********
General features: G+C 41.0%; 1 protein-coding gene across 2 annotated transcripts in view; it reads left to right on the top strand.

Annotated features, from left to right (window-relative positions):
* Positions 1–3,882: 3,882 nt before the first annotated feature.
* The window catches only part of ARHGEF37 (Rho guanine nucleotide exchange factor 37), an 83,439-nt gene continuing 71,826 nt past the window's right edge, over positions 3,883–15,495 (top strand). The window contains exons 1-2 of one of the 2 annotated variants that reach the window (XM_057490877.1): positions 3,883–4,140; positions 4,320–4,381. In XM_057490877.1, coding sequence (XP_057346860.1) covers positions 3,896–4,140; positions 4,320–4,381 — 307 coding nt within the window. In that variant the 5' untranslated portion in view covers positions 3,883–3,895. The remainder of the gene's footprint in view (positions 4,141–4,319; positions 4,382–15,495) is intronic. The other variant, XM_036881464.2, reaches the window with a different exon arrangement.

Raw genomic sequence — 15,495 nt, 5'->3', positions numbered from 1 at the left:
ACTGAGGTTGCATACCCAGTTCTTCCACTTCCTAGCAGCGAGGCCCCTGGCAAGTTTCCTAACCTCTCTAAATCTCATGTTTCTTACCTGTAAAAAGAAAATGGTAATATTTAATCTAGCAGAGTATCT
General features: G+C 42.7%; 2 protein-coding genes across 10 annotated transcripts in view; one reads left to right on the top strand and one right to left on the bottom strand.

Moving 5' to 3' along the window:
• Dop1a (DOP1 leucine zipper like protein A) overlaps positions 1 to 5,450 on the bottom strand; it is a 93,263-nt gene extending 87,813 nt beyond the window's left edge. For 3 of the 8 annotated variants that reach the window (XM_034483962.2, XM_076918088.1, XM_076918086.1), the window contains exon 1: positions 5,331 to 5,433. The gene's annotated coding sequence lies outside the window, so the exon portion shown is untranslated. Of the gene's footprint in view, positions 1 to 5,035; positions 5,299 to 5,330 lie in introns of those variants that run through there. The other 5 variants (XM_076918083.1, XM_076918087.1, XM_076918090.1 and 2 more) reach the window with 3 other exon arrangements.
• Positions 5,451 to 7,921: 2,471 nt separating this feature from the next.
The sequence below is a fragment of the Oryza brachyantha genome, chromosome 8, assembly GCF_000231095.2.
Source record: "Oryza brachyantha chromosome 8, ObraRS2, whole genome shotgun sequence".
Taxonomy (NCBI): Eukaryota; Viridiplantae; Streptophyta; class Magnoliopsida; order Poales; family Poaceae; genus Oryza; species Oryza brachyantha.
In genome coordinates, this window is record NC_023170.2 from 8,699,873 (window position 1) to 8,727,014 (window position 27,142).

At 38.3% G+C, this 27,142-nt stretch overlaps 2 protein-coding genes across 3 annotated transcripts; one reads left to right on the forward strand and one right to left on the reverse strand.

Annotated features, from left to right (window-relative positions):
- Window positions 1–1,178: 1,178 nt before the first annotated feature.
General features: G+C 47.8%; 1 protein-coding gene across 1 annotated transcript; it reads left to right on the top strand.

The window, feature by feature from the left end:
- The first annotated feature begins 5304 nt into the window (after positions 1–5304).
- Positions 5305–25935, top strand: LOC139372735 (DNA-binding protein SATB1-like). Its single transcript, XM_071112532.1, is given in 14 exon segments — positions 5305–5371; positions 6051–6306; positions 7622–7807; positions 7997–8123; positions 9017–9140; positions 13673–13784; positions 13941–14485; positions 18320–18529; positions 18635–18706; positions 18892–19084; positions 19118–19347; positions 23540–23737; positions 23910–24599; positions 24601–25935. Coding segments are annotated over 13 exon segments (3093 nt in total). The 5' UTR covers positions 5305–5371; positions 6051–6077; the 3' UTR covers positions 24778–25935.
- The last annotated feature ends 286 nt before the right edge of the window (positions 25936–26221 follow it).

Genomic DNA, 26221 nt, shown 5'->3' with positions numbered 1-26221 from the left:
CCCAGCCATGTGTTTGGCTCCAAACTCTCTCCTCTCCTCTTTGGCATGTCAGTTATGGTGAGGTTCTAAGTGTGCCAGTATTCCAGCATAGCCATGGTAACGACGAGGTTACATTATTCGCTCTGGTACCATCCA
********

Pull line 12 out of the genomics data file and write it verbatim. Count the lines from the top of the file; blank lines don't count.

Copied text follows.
Source record: "Oryza brachyantha chromosome 8, ObraRS2, whole genome shotgun sequence".